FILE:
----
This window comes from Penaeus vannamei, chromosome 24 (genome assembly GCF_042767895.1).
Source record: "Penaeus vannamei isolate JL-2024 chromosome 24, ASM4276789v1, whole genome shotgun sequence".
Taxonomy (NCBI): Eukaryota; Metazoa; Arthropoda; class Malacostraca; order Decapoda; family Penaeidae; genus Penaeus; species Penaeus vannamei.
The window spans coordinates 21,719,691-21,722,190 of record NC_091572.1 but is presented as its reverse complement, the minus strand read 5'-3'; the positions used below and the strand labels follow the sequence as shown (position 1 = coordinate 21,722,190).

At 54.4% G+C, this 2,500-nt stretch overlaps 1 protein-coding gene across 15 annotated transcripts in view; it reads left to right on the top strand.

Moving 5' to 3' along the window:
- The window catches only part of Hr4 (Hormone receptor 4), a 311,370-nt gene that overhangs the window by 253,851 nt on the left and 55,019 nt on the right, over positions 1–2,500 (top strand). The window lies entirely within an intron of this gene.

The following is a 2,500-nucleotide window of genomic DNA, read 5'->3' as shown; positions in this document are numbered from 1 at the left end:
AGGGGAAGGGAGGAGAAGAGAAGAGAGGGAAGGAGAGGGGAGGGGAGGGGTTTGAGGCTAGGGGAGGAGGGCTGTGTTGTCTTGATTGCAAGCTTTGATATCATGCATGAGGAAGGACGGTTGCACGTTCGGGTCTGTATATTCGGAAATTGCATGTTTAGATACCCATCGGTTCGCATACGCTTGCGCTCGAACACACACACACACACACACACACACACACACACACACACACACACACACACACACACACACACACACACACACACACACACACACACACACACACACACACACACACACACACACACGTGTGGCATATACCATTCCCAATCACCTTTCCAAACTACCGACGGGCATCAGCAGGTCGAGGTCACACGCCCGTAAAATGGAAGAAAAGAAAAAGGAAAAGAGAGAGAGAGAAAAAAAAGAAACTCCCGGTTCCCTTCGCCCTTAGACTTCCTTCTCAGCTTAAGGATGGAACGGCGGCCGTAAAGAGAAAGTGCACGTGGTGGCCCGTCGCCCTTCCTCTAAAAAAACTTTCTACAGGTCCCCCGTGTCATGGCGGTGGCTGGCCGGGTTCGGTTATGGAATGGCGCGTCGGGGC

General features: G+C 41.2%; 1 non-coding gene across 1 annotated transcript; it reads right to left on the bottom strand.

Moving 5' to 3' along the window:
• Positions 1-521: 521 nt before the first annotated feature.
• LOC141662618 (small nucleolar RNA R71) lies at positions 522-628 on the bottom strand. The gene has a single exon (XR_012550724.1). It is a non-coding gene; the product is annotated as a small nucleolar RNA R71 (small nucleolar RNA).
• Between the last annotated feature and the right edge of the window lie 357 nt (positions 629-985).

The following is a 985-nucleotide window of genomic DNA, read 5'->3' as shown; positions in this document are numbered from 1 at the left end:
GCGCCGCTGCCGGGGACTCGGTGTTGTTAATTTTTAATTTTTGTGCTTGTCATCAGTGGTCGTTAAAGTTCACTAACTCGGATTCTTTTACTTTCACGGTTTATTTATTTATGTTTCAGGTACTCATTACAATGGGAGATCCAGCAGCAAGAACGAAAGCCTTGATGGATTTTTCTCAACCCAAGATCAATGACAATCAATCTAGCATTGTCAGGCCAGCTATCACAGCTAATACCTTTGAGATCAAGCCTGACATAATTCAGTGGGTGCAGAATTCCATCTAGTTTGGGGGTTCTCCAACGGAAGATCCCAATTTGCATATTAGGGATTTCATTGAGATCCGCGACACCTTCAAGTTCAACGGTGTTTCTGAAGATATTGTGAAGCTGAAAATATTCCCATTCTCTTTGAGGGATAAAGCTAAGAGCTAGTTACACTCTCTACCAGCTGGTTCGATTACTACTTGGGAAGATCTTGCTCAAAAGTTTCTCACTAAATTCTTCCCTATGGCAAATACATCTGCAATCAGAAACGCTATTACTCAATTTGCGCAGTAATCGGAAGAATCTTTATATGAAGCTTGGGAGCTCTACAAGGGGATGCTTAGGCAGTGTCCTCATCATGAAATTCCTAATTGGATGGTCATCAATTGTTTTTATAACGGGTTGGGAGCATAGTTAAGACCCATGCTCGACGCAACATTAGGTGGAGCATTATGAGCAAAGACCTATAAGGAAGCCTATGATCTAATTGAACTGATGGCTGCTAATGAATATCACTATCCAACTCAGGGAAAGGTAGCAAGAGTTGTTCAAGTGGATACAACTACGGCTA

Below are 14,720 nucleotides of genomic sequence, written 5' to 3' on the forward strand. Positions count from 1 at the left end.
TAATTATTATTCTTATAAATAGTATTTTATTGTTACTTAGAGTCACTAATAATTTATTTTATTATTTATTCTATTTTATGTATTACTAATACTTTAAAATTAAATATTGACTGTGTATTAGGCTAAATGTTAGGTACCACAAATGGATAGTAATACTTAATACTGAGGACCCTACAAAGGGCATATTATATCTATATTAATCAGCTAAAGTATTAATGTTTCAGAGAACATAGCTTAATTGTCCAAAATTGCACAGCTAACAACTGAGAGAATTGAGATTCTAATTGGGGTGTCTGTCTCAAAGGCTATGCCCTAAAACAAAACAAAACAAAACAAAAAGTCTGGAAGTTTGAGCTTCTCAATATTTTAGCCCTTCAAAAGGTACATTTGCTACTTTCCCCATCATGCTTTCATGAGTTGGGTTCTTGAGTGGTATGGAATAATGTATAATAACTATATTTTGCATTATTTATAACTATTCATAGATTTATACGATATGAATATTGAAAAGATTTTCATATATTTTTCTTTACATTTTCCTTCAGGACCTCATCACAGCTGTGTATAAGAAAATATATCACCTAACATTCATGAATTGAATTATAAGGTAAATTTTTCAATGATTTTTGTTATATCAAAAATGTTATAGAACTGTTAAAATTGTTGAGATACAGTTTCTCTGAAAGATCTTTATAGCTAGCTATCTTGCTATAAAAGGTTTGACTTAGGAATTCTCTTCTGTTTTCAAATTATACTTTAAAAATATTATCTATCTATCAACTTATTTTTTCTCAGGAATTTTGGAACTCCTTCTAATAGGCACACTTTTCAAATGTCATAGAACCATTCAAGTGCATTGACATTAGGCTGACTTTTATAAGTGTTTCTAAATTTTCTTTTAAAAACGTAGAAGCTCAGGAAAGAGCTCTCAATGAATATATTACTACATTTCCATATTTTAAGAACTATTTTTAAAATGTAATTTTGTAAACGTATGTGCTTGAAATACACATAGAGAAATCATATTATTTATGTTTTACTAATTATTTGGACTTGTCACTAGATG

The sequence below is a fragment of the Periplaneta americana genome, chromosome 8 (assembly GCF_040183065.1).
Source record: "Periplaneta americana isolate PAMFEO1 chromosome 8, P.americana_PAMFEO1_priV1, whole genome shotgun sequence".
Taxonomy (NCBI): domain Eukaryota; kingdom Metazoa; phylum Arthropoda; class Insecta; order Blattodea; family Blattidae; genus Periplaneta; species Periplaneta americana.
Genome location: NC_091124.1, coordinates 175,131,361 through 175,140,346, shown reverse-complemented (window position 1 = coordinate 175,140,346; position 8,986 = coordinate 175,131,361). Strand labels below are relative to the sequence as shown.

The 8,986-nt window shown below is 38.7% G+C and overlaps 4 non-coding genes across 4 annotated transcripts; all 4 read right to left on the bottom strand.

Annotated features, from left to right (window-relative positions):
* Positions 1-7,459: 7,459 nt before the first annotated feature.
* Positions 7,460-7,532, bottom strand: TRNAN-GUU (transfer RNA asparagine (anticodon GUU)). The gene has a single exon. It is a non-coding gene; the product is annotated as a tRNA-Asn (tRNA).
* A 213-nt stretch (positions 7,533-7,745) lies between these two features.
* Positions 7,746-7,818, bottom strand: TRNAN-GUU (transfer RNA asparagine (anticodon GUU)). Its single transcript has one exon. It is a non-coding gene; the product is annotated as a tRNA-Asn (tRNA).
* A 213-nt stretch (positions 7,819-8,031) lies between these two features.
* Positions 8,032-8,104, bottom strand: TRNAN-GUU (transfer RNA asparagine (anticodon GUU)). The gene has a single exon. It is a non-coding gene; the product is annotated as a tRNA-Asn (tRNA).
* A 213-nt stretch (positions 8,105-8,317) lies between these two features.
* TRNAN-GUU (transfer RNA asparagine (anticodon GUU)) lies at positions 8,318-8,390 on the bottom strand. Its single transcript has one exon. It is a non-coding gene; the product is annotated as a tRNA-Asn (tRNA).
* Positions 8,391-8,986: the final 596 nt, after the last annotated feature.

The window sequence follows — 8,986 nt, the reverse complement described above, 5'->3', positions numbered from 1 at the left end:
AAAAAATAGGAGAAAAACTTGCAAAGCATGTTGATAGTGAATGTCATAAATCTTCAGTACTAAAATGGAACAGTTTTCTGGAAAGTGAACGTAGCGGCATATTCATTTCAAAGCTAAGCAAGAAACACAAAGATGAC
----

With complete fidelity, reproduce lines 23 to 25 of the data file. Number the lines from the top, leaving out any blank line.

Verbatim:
The 8,986-nt window shown below is 38.7% G+C and overlaps 4 non-coding genes across 4 annotated transcripts; all 4 read right to left on the bottom strand.

Annotated features, from left to right (window-relative positions):
* Positions 1-7,459: 7,459 nt before the first annotated feature.